When testimony is “expert” in nature, it must comport with the stringent standards articulated by the U.S. Supreme Court in Daubert v. Merrell Dow Pharmaceuticals, Inc., 509 U.S. 579 (1993). However, the distinction between lay opinions and expert testimony is not a bright line. Courts throughout the country have come to different conclusions about the scope of permissible lay opinions and what constitutes expert testimony. This article discusses the distinctions between lay witness testimony and expert testimony.
Why Does the Distinction Matter?
As an initial matter, one critical issue lawyers must consider when assessing whether reliance on lay or expert opinions will be necessary is the disclosure requirements in Federal Rule of Civil Procedure 26(a)(2) that apply to expert testimony. Rule 26(a)(2) requires expert reports from retained experts. Conversely, lay witness opinions typically need not be disclosed in advance of trial or supported by formal reports. However, given the fine line some courts draw between lay witness opinions and expert testimony, lawyers must review the authority in their particular jurisdiction early in the case.
To avoid any uncertainty, attorneys should consider either disclosing lay witness opinions or pursuing an agreement with opposing counsel as to the exact nature of the disclosures required for specific testimony to be elicited in the case. Such disclosures or agreements will ensure that important testimony that counsel hopes to rely on is not excluded on the eve of trial.
The Applicable Federal Rules
The Federal Rules of Evidence governing lay opinions and expert testimony—rules 701 and 702 respectively—set forth the standards for admissibility of both categories of evidence.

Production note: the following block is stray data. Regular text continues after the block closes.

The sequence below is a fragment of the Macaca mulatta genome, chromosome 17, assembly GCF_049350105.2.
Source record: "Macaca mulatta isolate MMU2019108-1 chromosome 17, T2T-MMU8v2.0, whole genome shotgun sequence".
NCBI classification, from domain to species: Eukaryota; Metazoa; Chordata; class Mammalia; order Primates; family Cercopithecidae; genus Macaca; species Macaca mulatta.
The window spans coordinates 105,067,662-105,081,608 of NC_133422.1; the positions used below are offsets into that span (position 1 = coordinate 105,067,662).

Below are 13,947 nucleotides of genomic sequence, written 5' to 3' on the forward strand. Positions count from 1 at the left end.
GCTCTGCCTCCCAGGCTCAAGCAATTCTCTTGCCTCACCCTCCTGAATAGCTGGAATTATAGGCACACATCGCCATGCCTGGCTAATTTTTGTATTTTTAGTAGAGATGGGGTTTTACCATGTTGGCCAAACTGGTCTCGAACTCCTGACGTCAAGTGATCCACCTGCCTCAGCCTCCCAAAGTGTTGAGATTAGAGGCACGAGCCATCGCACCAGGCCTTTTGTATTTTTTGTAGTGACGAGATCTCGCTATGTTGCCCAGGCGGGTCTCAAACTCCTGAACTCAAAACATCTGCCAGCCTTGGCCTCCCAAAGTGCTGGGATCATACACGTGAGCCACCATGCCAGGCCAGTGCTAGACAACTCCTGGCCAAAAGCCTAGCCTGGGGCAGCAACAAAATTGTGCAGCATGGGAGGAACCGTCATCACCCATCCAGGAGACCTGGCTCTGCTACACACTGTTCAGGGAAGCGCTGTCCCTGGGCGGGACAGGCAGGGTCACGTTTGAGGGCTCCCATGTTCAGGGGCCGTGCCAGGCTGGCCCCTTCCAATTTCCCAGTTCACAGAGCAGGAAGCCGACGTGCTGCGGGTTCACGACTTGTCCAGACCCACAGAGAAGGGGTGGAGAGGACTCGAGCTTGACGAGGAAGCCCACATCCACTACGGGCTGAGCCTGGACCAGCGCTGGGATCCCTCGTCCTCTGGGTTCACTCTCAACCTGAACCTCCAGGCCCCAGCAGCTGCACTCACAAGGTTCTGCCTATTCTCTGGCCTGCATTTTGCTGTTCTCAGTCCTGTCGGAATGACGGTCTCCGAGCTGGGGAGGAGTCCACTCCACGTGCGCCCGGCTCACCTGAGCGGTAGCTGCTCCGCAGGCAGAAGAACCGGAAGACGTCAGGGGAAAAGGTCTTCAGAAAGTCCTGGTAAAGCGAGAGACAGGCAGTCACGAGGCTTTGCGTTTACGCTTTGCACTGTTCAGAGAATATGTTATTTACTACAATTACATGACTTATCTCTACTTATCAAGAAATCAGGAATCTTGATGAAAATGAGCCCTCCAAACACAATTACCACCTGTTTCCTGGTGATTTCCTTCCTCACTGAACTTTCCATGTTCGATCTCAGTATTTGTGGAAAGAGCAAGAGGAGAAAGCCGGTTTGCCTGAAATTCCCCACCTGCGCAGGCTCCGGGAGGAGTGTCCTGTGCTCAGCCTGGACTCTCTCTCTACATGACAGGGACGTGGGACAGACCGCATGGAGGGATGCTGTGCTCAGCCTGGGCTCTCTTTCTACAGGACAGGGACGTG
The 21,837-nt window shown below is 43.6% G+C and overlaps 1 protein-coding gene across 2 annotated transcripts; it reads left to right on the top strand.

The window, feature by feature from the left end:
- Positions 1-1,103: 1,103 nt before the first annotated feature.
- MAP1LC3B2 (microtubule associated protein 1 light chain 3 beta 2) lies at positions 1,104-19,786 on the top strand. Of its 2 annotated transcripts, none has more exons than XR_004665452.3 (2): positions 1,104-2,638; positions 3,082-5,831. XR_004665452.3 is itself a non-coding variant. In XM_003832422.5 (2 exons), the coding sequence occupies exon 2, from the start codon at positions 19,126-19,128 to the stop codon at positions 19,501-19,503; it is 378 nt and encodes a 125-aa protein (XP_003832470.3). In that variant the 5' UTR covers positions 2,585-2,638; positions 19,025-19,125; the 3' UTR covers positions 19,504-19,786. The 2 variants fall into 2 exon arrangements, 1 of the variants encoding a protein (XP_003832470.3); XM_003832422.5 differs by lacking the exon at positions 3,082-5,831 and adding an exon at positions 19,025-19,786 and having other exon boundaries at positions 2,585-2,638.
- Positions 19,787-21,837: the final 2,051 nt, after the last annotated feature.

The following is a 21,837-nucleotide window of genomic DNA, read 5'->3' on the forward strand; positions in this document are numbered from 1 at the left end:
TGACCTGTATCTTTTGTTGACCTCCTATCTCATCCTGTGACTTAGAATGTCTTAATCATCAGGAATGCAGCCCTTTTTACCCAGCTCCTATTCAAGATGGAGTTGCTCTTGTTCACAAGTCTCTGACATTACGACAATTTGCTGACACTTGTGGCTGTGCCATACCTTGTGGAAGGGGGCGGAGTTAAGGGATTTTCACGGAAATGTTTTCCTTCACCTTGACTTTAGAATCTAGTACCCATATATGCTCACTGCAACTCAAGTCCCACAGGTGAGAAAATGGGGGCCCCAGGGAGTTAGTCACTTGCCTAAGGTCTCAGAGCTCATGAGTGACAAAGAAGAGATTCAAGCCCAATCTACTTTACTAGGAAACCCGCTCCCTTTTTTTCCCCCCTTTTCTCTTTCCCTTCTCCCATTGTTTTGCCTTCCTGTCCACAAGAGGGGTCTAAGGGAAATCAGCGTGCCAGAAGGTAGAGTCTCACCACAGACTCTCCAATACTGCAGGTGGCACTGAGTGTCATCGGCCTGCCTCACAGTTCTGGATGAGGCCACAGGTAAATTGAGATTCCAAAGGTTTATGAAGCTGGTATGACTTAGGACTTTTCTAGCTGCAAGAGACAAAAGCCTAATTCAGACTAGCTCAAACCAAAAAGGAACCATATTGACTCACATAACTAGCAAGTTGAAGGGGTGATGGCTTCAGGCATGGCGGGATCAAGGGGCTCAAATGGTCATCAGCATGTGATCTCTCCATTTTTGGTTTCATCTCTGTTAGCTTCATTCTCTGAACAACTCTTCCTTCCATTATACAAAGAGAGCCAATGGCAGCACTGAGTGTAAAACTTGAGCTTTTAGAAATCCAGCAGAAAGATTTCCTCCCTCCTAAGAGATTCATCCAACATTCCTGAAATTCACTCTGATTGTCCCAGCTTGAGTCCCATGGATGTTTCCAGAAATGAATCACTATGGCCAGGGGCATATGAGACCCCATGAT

Under rule 701, a lay witness may provide an opinion that is (1) rationally based on the witness’s perception; (2) helpful to clearly understanding the witness’s testimony or to determining a fact in issue; and (3) not based on scientific, technical, or other specialized knowledge within the scope of rule 702.
Expert testimony, in contrast, is only permissible if a witness is “qualified as an expert by knowledge, skill, experience, training, or education” and the proffered testimony meets four requirements: (1) the expert’s scientific, technical, or other specialized knowledge will help the trier of fact to understand the evidence or to determine a fact in issue; (2) the testimony is based on sufficient facts or data; (3) the testimony is the product of reliable principles and methods; and (4) the expert has reliably applied the principles and methods to the facts of the case. Experts may testify “in the form of an opinion or otherwise”—it is entirely appropriate for an expert to testify generally about principles, methods, or other information and leave the ultimate inference or “opinion” to the finder of fact.
Treatment by the Federal Circuit Courts
Federal circuit courts have come to different conclusions regarding the scope of permissible lay opinion testimony. Some courts take a broad view of lay witness opinions. For example, in U.S. v. Jayyousi, 657 F.3d 1085 (11th Cir. 2011), the Eleventh Circuit permitted an FBI agent to testify as to the meaning of alleged code words used between codefendants, even though the calls were predominantly in Arabic and the agent did not speak the language. Id. at 1101–1104. Taking a narrower view of rule 701, the Sixth Circuit reached a different result in a case involving similar facts. In U.S. v. Freeman, 730 F.3d 590 (6th Cir. 2013), the Sixth Circuit reversed and remanded a trial court’s decision to permit an FBI agent’s lay witness testimony interpreting phone calls between codefendants. The agent had provided voice identifications and substantive interpretations of the meaning of various statements contained in the calls. Id. at 594. The court focused on the fact that the agent lacked first-hand knowledge sufficient to lay a foundation for a lay witness opinion under rule 701(a).
Need for Early Assessment
Given the nuance between lay and expert testimony, an early assessment of what, if any, opinions witnesses may offer at trial is critical. Similarly, an understanding of how your particular court interprets the scope and requirements for lay opinions and expert witness testimony is essential when developing your case strategy.
Keywords: litigation, business torts, unfair competition, lay witness, expert witness, witness testimony